To us a lot of people seemed to be there to be “seen” rather than be there for the awesome Transformers.  90% of the floor space is dedicated to collectable robots that turn into stuff.  Know what kind of event you’re going to, people!

Bitching aside, we both did well.

Jay bought the cool hologram-looking lights seen in the video above, one each for his two boys. You can hear the creator discuss pricing in the video. Jay also got a great price on a black Encore reissue of G1 Ironhide, just $20.

Jay’s best score:  he picked up Fanshobby “Megatooth” (third party G1 Repugnus), a figure I had been eyeing myself. It has chromed plastic mandibles and claws, which is considered a premium finish for figure collectors.

Fanshobby Megatooth (far right)

A look at my purchases below:

  • Takara Masterpiece MP-15/16-E Cassettebots vs. Cassettetrons.  Compatible with MP Soundwave in cassette modes.
  • KFC Kingzilla (third party MP G1 Snapdragon) with headmaster and triple-changing.
  • Fanstoys Spindrift (third party MP G1 Seaspray)
  • Maketoys Maestro (third party MP G2 Jazz)
  • Hasbro Hun-grrrr, which completes the set I only began last Friday at the beginning of Sausagefest!  Hun-Grrr becomes the torso of the combining Terrorcons, forming the evil Abominus.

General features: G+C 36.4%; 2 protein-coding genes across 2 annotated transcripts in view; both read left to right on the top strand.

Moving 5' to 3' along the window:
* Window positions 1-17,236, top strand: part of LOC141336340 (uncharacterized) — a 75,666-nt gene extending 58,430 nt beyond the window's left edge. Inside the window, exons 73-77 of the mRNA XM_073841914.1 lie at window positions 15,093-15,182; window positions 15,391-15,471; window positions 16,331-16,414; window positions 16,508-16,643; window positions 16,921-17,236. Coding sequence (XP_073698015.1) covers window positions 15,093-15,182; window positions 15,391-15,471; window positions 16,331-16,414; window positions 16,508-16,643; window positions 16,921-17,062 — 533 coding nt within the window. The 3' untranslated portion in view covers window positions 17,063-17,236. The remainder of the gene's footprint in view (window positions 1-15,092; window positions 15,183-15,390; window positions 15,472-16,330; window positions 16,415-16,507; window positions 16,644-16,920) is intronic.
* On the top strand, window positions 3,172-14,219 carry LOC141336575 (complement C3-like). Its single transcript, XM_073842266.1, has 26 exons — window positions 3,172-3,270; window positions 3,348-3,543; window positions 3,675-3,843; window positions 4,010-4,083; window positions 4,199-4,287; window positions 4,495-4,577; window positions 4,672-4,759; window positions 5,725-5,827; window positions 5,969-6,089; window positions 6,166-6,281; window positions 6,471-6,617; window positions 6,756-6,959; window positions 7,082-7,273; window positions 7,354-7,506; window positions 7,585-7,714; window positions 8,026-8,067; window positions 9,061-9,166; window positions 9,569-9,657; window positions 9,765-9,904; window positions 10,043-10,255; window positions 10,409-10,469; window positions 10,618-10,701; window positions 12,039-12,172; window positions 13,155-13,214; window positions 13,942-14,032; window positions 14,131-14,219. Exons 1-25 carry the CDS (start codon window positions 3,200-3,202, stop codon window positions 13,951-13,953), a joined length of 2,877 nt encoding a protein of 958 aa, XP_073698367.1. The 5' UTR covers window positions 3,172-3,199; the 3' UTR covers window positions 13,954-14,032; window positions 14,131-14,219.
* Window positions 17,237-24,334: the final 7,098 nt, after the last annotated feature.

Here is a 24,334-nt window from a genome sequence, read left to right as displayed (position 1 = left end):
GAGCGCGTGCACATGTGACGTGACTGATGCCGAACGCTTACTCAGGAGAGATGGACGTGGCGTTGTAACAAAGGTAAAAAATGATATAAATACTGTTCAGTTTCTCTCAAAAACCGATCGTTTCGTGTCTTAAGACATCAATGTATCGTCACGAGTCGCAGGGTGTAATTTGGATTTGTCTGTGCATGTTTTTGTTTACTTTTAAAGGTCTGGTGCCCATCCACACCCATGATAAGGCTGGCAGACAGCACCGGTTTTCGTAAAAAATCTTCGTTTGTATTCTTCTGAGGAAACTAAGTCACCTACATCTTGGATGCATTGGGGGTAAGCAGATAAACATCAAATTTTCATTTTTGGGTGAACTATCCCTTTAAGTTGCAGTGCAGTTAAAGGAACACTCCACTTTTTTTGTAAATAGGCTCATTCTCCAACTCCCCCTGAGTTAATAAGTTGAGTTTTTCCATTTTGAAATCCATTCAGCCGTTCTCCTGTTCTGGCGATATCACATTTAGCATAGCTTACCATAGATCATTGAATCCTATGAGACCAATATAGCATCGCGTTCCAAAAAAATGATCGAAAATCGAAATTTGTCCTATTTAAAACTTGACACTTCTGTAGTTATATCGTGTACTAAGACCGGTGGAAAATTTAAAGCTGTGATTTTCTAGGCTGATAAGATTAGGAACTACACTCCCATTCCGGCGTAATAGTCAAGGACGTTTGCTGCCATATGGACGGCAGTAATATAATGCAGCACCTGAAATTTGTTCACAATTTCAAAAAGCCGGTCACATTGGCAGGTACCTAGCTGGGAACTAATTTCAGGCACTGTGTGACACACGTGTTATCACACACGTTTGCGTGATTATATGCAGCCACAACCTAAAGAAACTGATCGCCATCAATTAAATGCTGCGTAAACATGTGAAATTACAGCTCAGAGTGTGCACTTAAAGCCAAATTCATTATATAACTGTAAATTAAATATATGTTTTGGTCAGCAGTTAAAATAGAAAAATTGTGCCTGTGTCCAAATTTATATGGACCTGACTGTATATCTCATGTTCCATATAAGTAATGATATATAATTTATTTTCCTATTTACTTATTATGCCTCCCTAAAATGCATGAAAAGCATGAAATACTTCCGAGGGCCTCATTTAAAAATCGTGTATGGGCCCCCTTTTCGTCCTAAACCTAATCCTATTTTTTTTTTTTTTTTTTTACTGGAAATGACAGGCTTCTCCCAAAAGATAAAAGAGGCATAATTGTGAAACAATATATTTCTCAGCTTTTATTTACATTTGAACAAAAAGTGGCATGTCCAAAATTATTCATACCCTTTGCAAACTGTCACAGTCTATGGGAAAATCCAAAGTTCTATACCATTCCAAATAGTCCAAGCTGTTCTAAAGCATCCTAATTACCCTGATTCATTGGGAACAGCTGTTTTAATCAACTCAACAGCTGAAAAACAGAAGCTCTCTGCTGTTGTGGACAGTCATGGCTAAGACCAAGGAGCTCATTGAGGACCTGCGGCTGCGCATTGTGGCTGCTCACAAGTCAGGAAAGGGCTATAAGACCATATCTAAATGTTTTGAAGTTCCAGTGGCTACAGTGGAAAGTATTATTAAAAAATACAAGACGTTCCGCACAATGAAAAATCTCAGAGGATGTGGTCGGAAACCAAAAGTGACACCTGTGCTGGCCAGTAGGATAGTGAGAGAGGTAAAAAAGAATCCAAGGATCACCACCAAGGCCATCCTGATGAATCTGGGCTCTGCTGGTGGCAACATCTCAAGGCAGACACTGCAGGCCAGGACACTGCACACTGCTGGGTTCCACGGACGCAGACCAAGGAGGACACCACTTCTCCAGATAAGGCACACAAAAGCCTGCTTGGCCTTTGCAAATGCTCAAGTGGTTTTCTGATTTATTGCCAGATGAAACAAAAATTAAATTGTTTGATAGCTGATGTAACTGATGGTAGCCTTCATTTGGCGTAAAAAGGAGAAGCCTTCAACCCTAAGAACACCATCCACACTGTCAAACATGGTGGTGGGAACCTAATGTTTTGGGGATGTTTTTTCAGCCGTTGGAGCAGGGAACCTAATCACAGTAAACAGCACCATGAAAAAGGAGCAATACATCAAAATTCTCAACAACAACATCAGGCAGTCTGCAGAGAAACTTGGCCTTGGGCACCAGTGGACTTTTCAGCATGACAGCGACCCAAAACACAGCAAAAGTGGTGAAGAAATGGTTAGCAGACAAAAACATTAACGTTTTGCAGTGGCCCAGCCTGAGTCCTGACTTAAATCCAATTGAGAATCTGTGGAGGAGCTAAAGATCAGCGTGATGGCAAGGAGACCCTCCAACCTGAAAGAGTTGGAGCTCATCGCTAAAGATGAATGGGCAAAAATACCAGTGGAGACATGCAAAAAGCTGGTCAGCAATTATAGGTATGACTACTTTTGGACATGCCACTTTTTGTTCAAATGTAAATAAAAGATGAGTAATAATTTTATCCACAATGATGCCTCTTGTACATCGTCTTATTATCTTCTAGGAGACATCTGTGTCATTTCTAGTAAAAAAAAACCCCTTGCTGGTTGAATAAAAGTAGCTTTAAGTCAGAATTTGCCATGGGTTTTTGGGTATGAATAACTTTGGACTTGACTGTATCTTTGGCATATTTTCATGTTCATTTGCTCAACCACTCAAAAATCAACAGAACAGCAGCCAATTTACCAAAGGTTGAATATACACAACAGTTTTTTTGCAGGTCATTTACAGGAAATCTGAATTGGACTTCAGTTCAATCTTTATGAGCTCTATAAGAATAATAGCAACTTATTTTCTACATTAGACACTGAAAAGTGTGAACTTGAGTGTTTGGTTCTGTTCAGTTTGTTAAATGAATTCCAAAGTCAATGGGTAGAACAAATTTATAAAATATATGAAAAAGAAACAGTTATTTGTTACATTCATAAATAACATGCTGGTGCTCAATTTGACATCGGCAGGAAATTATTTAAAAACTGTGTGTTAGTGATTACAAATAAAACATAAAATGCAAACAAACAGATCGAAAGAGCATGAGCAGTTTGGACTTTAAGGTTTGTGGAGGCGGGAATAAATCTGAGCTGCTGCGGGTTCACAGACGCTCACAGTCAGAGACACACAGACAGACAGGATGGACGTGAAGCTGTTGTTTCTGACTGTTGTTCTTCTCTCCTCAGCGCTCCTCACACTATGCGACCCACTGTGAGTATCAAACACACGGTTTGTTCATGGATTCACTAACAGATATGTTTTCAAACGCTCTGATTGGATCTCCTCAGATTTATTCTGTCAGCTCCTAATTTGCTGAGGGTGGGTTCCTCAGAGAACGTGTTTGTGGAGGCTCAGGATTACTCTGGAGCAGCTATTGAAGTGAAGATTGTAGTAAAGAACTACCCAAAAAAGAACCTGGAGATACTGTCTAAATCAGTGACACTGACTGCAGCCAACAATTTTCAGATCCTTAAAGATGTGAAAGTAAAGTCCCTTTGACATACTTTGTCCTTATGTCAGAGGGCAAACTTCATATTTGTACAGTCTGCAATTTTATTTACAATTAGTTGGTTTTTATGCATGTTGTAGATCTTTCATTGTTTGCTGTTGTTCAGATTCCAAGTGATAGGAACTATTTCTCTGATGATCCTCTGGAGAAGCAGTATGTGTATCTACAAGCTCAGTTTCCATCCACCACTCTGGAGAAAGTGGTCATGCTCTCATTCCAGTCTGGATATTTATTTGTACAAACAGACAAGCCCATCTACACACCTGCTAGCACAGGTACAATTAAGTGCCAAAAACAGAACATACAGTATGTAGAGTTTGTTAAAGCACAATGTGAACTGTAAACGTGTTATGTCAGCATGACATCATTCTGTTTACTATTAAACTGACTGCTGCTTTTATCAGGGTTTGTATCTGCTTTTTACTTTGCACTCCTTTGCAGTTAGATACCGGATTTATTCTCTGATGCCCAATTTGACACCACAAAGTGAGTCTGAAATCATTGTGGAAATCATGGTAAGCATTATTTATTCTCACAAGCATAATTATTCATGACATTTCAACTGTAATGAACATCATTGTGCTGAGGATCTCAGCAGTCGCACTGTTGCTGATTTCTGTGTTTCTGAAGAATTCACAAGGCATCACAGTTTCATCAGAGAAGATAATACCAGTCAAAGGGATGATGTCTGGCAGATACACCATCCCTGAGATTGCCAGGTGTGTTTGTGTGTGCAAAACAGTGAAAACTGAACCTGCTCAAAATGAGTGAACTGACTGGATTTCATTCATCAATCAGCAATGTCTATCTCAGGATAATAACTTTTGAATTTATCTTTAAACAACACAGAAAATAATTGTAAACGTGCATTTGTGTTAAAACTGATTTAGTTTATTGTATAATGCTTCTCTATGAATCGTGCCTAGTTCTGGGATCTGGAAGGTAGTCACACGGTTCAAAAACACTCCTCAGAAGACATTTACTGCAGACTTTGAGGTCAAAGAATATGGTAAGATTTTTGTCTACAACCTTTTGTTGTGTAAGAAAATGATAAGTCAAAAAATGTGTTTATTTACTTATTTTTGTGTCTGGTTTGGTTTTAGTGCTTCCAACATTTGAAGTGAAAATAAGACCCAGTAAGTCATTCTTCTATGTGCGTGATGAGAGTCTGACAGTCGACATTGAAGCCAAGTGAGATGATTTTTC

Check out some of the cool sights below.  In this gallery:  prototypes of figures yet to come, and some customs as well.

And finally, some of the best of the cool stuff for sale.

Jay knows how to do this stuff.  I saw him negotiate $20 on a red B.A.P.E. Optimus Prime, and it was done with…art, really.  There was an art to it and both guys were happy with the outcome.

With us, we do TFCon right.  We won’t make you dodge our backpacks.  We’re smart about it.  When we buy a couple large items, we take them to the truck and go back in.  It’s a Transformers convention, not a campout.  And I sure as fuck wouldn’t dress up as a Jedi if I’m going to TFCon.

But whatever!  It was fun as these photos show.  Can’t wait for next summer.

 

 

 

 

 

 

#578: TFCon 2017

GETTING MORE TALE #578: TFCon 2017

Hold onto your scraplets, I have literally a shat-ton of photos from Toronto TFCon 2017!

I’ve never been to TFCon before.  Buddy Jason has been trying to get me to go for years.  This is the first time the planets aligned and I went with Jay with two goals:

  1. Pick out a gift for myself from my mother-in-law (who is awesome that way).
  2. Pick out something smaller for myself.

Jay picked me up around 7:00 am and we hit the road.  We discussed strategies and vendors and I quickly realized that this was going to be epic.

I’ll let the massive photo gallery here speak for itself.  For official and third party figures, I have never seen anything like it before.

The goodie bag you get for paying your $35 entrance fee was kind of crap.  It had some flavoured water and a Schick razor.  The TFCon bag itself will get more use than the Schick.

One of the coolest figures was the Con exclusive from OcularMax. Diaclone Paris Dakar Rally Terraegis is a mouthful, but it’s the yellow truck in the gallery below. Look at the detailed deco. Those aren’t stickers!